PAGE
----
Extraordinary fighters like the Deacon have 4 dice in that cliche and stand a chance in a brawl against Cat-Man. Still it won't be an even fight. Most thugs will have 1-2 dice in a brawling or combat cliche while exceptional henchmen and bosses will have a 3-4 and be a real threat. Most ordinary citizens will have to use the Anybody Can Play rules. A gang of goons would be about 2-3 dice in the appropriate cliche. A brawl is assumed to cover the use of guns, knives, clubs and fists. Guns don't seem to give most heroes a bad time and are merely another tool of the trade.

Cliches for the setting
Adventurer (piloting a small plane, ship, or sailboat, traveling safely through jungles, deserts etc. speaking a smidgin of nearly any 'trade' language.)

Mystery Man (brawling, climbing, swooping, running on roofs, making a dramatic appearance, breaking and entering, spotting a clue.)

Sleuth (trailing a suspect, finding an informant, researching a background, telling whether a mook is lying.)

Strong Man (lifting huge weights (several tons), smashing in steel doors and machinery, fighting robots and giant robots, jumping huge distances, surviving anything short of molten lava or disintegration.)

With those cliches and the power levels sketched out here are the four Holyoke heroes in Risus terms:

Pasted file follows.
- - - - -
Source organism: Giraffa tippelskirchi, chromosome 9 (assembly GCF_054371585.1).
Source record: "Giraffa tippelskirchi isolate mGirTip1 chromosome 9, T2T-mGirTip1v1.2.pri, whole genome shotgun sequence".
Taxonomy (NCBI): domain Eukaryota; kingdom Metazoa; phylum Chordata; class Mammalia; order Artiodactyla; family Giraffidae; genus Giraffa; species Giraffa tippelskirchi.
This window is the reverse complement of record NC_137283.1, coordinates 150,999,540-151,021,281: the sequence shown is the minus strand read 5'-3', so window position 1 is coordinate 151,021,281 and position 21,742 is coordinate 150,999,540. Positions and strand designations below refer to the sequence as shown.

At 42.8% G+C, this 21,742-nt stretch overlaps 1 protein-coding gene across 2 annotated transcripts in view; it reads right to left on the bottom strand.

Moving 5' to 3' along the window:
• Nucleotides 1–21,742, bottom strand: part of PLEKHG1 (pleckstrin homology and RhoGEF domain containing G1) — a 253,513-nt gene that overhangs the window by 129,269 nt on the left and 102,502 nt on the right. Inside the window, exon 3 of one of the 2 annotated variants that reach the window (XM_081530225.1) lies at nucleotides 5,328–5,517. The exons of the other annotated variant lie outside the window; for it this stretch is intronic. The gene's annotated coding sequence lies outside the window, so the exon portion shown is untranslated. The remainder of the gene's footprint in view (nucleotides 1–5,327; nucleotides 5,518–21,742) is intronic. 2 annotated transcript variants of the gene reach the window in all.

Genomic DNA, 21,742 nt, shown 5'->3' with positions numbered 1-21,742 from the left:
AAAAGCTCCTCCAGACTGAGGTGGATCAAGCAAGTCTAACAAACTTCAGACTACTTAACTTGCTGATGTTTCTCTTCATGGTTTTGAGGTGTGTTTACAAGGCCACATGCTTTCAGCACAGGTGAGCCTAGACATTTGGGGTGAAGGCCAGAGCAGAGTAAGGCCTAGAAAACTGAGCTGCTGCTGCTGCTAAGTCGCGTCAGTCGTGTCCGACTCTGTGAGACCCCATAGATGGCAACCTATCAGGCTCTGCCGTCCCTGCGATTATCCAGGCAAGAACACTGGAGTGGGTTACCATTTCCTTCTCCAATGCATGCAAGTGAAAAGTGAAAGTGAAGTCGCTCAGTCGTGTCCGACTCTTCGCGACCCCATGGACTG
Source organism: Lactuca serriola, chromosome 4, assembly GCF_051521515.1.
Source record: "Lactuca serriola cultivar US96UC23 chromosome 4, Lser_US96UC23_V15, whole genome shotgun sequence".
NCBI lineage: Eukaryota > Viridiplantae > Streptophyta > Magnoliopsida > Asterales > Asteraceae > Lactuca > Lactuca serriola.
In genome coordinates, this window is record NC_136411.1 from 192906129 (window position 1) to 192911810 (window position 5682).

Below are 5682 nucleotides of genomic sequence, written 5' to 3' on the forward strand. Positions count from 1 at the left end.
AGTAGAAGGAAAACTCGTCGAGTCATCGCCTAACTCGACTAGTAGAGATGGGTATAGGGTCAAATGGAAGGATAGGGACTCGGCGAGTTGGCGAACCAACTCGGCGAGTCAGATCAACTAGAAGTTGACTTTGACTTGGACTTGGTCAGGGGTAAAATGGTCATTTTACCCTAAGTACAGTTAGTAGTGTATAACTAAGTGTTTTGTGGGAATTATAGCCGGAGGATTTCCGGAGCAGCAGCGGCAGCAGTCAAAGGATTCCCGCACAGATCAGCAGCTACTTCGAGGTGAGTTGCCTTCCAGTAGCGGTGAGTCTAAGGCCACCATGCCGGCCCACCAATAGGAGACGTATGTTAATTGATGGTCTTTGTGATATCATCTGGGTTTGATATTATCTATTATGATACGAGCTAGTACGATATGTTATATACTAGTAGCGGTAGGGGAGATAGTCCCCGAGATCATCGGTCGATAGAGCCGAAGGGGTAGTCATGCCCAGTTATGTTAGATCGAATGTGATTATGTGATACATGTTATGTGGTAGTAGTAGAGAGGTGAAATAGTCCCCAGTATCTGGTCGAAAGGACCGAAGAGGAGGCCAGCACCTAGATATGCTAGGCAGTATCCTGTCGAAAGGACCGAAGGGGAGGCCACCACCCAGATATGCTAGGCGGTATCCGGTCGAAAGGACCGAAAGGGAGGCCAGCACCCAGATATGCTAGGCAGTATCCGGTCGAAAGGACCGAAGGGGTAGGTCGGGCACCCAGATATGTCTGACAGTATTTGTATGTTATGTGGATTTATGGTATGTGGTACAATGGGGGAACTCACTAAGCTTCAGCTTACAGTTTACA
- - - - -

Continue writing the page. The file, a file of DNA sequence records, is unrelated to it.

The Cat-Man
Strong Man (3) (Swimming, leaping, and climbing feats beyond human ability, lifting several tons.)
Cat Senses (3) (Seeing in darkness, incredible hearing and sense of smell, sharp eyesight.)
Adventurer (2)
Lucky Shots (3)
Questing Dice (5) Return from dead. Whenever Cat-Man is taken out by a lethal attack he may spend a Questing Die to be restored to consciousness the next round. Any cliches that were reduced are raised to half their value.

Cat-Man's Strong Man is his go to cliche in a fight. Instead of a detective cliche he uses his keen senses (3) while constantly patrolling for clues (and Lucky Shots for blind assed luck.) A superb fighter may still be able to take him on and he is not by any means bullet proof. If you play with backgrounds and hooks he can invest one die in Strong Man and one die in his sidekick, Katie (Kitten) Conn, who appeared in Cat-Man #4. David gets the Hook of being Kitten's guardian.
Mystery Girl  (3)

The Deacon
Mystery Man (4)
Confessor (3) (Hearing a person's story, inspiring them to be better people, learning of the crimes they committed.)
Sleuth (3)
Lucky Shots (3)

Mystery Boy (3)

The Deacon is pretty straightforward. He takes the hook of Mickey's guardian since the kid was with him from the go.

The Rag Man
Sleuth (4)
Mystery Man (3)
'Ghost' (3) (Frightening people, baffling editors, passing unseen)
Questing Dice (5) Surviving death (Rag Man can use these dice similar to Cat-Man's nine lives.)

Brawling (3)